36. 36.
    Goodhill GJ, Urbach JS (1999) Theoretical analysis of gradient detection by growth cones. J Neurobiol 41: 230–241PubMedCrossRefGoogle Scholar
  37. 37.
    Aletta JM, Greene LA (1988) Growth cone configuration and advance: a time-lapse study using video-enhanced differential interference contrast microscopy. J Neurosci 8: 1425–1435PubMedGoogle Scholar
  38. 38.
    Wu DY, Wang LC, Mason CA, Goldberg DJ (1996) Association of beta 1 integrin with phosphotyrosine in growth cone filopodia. J Neurosci 16: 1470–1478PubMedGoogle Scholar
  39. 39.
    Cheng S, Mao J, Rehder V (2000) Filopodial behavior is dependent on the phosphorylation state of neuronal growth cones. Cell Motil Cytoskeleton 47: 337–350PubMedCrossRefGoogle Scholar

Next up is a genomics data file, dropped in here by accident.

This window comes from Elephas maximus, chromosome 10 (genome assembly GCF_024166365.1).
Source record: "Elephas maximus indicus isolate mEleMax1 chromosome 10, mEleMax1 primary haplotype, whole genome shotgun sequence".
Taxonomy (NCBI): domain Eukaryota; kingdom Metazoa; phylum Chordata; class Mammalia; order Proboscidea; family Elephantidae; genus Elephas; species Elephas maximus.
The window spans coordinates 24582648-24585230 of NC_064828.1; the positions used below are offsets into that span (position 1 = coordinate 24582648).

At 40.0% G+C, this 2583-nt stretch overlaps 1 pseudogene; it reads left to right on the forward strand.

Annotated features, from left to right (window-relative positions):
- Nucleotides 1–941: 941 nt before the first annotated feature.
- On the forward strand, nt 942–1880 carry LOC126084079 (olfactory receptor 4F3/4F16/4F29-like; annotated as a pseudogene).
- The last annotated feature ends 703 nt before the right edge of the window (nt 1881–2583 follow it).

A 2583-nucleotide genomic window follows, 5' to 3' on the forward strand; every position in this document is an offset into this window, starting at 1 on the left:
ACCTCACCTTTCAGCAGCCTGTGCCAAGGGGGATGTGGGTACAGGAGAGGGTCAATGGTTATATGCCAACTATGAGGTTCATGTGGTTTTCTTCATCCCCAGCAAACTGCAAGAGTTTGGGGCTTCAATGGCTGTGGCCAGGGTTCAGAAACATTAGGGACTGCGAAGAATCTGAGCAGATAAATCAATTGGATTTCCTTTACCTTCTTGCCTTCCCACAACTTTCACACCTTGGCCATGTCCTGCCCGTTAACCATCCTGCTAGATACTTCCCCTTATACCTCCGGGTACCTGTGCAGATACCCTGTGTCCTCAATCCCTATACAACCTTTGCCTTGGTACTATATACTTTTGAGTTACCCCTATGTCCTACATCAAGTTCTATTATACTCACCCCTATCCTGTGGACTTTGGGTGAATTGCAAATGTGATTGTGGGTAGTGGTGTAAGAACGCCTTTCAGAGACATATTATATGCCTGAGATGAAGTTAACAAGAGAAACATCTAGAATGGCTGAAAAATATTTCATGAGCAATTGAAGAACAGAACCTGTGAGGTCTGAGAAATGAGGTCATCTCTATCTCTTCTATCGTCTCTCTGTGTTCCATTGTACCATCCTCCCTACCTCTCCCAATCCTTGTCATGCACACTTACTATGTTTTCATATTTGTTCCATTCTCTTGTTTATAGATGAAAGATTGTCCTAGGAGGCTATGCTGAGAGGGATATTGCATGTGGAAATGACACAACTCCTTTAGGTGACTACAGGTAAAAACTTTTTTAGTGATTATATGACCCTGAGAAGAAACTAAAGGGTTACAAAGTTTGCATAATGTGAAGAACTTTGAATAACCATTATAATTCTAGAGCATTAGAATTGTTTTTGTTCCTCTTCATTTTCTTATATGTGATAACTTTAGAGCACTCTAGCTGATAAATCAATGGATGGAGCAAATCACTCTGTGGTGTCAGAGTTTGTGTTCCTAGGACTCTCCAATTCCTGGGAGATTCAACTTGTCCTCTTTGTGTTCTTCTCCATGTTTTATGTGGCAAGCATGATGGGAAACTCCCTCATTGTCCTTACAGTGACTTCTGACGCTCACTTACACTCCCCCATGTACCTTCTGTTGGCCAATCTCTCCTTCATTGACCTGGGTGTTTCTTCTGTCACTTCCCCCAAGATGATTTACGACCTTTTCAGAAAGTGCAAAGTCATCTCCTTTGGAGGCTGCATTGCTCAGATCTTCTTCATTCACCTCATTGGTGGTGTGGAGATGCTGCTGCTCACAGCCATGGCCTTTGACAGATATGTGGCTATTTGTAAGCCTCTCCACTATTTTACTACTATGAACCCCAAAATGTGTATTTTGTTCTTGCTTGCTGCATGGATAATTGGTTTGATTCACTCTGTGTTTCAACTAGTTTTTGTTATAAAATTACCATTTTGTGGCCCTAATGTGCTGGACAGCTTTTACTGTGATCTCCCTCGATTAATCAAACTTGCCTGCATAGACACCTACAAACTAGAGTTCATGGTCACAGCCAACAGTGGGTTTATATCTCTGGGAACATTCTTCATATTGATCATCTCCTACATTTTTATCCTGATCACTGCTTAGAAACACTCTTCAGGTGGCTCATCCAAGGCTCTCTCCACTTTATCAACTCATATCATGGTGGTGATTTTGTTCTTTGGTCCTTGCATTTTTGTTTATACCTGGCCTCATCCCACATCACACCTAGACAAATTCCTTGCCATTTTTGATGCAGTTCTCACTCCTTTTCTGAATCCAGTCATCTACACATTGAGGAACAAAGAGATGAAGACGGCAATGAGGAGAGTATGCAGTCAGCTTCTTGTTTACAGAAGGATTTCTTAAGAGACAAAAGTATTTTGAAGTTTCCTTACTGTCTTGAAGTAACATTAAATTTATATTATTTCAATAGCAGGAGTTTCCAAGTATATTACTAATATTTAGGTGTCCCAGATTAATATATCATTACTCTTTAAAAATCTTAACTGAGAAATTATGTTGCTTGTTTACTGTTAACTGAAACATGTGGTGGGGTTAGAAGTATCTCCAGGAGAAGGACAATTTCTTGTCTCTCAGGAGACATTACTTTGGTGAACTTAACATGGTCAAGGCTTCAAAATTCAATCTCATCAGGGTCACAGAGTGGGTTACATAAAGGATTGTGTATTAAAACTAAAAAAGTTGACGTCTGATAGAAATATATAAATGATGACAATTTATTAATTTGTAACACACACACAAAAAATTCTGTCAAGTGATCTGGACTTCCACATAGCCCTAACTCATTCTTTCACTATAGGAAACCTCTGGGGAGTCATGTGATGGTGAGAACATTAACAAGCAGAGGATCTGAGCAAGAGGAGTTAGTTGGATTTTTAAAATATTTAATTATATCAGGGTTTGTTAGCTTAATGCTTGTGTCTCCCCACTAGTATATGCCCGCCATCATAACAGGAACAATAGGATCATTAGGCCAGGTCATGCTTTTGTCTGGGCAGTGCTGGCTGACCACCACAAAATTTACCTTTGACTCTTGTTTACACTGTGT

40. 40.
    Grabham PW, Goldberg DJ (1997) Nerve growth factor stimulates the accumulation of beta1 integrin at the tips of filopodia in the growth cones of sympathetic neurons. J Neurosci 17: 5455–5465PubMedGoogle Scholar
  41. 41.
    Grabham PW, Foley M, Umeojiako A, Goldberg DJ (2000) Nerve growth factor stimulates coupling of beta1 integrin to distinct transport mechanisms in the filopodia of growth cones. J Cell Sci 113 (Pt 17): 3003–3012PubMedGoogle Scholar
  42. 42.
    Bagri A, Tessier-Lavigne M (2002) Neuropilins as Semaphorin receptors: in vivo functions in neuronal cell migration and axon guidance. Adv Exp Med Biol 515: 13–31PubMedGoogle Scholar
  43. 43.
    Soker S, Takashima S, Miao HQ, Neufeld G, Klagsbrun M (1998) Neuropilin-1 is expressed by endothelial and tumor cells as an isoform-specific receptor for vascular endothelial growth factor. Cell 92: 735–745PubMedCrossRefGoogle Scholar
  44. 44.
    Soker S (2001) Neuropilin in the midst of cell migration and retraction. Int J Biochem Cell Biol 33: 433–437PubMedCrossRefGoogle Scholar
  45. 45.